Director of Arizona Historical Society shares that they do more than what meets the eye


TED SIMONS: THE ARIZONA HISTORICAL SOCIETY IS THE STEWART OF STATE HISTORY, BUT MUCH OF WHAT THE SOCIETY ACTUALLY DOES IS NOT ALL THAT WELL KNOWN. HERE TO TRY TO CHANGE THAT AND TALK ABOUT THE SOCIETY AND ITS MISSION, IS JAMES BURNS, THE NEW EXECUTIVE DIRECTOR OF THE ARIZONA HISTORICAL SOCIETY. WELCOME TO "ARIZONA HORIZON."
JAMES BURN: THANK YOU, TED.
TED SIMONS: FIRST OF ALL, WHAT ATTRACTED YOU TO THIS JOB?
JAMES BURN: I HAVE LOVED ARIZONA HISTORY ALMOST 30 YEARS I HAVE BEEN HERE NOW. EVERYTHING I HAVE DONE IN MY CAREER HAS LED UP TO THIS POINT. I DID MY UNDERGRADUATE WORK AT UNIVERSITY OF ARIZONA, AND WENT TO ARIZONA STATE AND A MASTERS IN PUBLIC HISTORY. A COLLEAGUE REMINDED ME THAT I BOLDLY SAID IN GRADUATE SCHOOL SUNDAY I WANTED TO BE THE ARIZONA STATE HISTORIAN. WELL NOBODY CAN BE MARSHALL. THIS IS THE NEXT BEST THING.
TED SIMONS: NOT A LOT OF FOLKS WANT TO BE THE STATE HISTORIAN.
JAMES BURN: I HAVE HAD A PASSION FOR HISTORY. I’M ONE OF THE FEW PEOPLE I KNOW BECAUSE I WENT TO THE MUSEUM BY DESIGN RATHER THAN CHANCE.
TED SIMONS: WHAT IS THE ARIZONA HISTORICAL SOCIETY AND WHAT IS YOUR VISION FOR THE ORGANIZATION?
JAMES BURN: WE ARE MORE THAN ONE MUSEUM. WE ARE 12 DIFFERENT HISTORIC SITES AND MUSEUMS SPREAD ACROSS THE STATE, YUMA, FLAG STAFF, DOUGLAS AND STRAWBERRY. WE HAVE A PUBLICATION'S DIVISION, AND A VERY ROBUST LIBRARY AND ARCHIVE. MY VISION FOR THE SOCIETY IS FOR IT TO BECOME FIRST AND FOREMOST AN EDUCATIONAL INSTITUTION. SECOND, YOU WILL SEE US BECOMING INCLUSIVE, AND YOU WILL SEE A UNIFIED MESSAGE. PEOPLE DON'T KNOW THAT WE ARE IN ALL OF THE SITES AROUND THE STATE.
TED SIMONS: THAT'S WHY WE WANTED YOU ON. PEOPLE DON'T KNOW. THEY MAY SEE A BUILDING OR TWO. WE KNOW ABOUT HISTORY TO A CERTAIN DEGREE. DO YOU HAVE EXHIBITS? PROGRAMS? HOW DOES IT WORK?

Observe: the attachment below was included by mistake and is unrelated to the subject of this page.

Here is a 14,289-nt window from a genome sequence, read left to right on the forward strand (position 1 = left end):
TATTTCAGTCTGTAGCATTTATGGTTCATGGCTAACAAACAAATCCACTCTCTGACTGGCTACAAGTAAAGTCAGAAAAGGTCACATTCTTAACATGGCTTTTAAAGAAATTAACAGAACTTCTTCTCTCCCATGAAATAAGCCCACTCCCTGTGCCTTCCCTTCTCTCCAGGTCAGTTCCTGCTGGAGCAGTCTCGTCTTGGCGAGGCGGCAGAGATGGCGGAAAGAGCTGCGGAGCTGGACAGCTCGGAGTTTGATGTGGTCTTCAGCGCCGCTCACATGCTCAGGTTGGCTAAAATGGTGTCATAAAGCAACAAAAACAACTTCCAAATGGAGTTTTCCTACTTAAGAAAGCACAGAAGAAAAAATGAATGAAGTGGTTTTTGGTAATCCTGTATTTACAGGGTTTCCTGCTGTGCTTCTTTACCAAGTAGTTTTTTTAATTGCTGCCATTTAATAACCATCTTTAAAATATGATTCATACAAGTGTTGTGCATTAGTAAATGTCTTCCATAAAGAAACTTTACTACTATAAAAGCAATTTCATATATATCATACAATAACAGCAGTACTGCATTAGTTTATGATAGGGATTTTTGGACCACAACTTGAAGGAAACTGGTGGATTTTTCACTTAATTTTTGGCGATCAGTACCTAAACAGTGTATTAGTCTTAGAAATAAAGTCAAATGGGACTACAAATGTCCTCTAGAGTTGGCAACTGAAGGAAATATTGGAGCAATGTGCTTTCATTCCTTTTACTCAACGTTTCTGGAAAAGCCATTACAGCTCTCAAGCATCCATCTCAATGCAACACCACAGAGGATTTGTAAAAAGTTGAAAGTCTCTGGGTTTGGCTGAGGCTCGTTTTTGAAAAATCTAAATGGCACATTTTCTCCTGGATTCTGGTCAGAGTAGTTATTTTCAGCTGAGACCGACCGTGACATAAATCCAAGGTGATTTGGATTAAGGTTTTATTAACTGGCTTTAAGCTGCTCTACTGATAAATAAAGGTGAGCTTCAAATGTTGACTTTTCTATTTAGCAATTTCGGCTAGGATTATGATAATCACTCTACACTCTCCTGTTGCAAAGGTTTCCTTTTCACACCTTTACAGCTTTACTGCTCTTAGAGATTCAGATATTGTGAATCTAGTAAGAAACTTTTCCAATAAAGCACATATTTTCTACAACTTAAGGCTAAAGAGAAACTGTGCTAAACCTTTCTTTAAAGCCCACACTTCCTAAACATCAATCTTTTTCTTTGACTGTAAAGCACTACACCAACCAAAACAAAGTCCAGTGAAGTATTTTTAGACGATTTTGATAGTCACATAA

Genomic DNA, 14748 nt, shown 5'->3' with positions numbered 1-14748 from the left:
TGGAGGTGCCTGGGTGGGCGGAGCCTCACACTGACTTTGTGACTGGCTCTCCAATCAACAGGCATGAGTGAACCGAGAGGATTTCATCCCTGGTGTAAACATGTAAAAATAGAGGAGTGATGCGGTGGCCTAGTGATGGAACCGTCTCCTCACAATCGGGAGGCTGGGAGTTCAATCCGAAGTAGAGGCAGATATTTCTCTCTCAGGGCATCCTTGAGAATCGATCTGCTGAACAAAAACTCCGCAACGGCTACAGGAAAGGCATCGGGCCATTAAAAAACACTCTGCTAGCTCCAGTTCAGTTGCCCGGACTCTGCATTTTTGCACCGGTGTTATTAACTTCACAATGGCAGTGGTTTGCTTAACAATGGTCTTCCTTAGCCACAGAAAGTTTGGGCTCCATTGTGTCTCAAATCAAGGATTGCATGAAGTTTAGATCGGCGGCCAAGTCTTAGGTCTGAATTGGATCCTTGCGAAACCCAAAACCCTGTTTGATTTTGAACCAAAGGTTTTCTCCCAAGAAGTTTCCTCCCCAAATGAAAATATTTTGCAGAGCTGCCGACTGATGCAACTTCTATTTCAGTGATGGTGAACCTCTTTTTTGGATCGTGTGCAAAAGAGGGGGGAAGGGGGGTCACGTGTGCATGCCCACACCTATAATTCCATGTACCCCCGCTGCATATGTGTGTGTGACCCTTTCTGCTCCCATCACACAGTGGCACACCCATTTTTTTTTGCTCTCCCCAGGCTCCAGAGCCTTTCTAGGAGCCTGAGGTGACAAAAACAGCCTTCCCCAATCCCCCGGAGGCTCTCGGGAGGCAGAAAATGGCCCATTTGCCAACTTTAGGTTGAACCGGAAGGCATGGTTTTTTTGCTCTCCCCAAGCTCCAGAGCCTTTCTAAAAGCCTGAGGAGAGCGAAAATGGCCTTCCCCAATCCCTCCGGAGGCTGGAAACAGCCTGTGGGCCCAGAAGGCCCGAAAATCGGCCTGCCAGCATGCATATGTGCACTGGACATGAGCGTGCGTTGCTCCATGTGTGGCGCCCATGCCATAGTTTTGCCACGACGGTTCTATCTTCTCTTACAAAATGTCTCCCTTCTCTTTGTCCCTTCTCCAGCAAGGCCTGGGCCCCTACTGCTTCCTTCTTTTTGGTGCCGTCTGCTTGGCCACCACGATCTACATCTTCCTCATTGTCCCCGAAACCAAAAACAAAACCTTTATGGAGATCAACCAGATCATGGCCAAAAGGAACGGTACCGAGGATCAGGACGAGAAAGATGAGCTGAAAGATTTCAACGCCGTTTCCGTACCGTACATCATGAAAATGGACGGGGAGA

JAMES BURN AT ALL OF THE SITES WE HAVE EXHIBITS, PROGRAMS, VARIOUS ACTIVITIES. FOR EXAMPLE, JUST A COUPLE OF WEEKS WE HAVE COMING UP IN FLAG STAFF AT OUR PIONEER HISTORICAL SOCIETY, THE WOOL FESTIVAL.
TED SIMONS: WHAT IS THAT?
JAMES BURN: IT'S BASICALLY TEACHING PEOPLE, YOU KNOW, WHERE WOOL COMES FROM. HOW THAT ENDS UP BEING YOUR CLOTHING.
TED SIMONS: AND THE HISTORY OF WOOL IN ARIZONA.
JAMES BURN: RIGHT. PEOPLE THINK OF CATTLE RANCHING IN ARIZONA. THERE ARE A LOT OF SHEEP RANCHING THAT GOES ON TOO.
TED SIMONS: UNDERSERVED GROUPS, THAT'S A BIG FOCUS FOR THE HISTORICAL SOCIETY. TALK ABOUT THAT.
JAMES BURN: HISTORY IS OUR COLLECTIVE STORIES. I THINK MUSEUMS ACROSS THE BOARD, ACROSS THE NATION, HAVE NOT ALWAYS DONE THE BEST JOB OF TELLING THE GROUPS OF VARIOUS COMMUNITIES. WE ARE AWARE OF THAT. YOU ARE GOING TO SEE A LOT MORE INCLUSION IN OUR PROGRAMMING EXHIBITIONS.
TED SIMONS: WHERE DOES THE FUNDING FOR THE ARIZONA HISTORICAL COME FROM?
JAMES BURN: WE ARE 2/3 FUNDED BY THE STATE OF ARIZONA. WE WERE CREATED BY LEGISLATION PASSED BY THE TERRITORIAL LEGISLATURE IN 1864, MAKING US THE OLDEST AND LARGEST HISTORICAL INSTITUTION IN THE STATE.
TED SIMONS: THAT'S INTERESTING. THAT FAR BACK?
JAMES BURN: THERE'S AN ARGUMENT ABOUT IF WE ARE THAT OLD. I LOOKED TO WHEN THE LEGISLATION WAS WRITTEN. WHEN DID WE START COLLECTING, IT WAS THE 1890S.
TED SIMONS: BE THAT AS IT MAY, WHAT DO YOU GET FROM THE STATE, PHILANTHROPY, WHOLE NINE YARDS?
JAMES BURN: APPROPRIATION IS NORTH OF 3,000,000 AND WE RAISE THE OTHER THIRD THROUGH EARNED INCOME OR FROM FUNDRAISING WRAPPING UP SUBSTANTIALLY.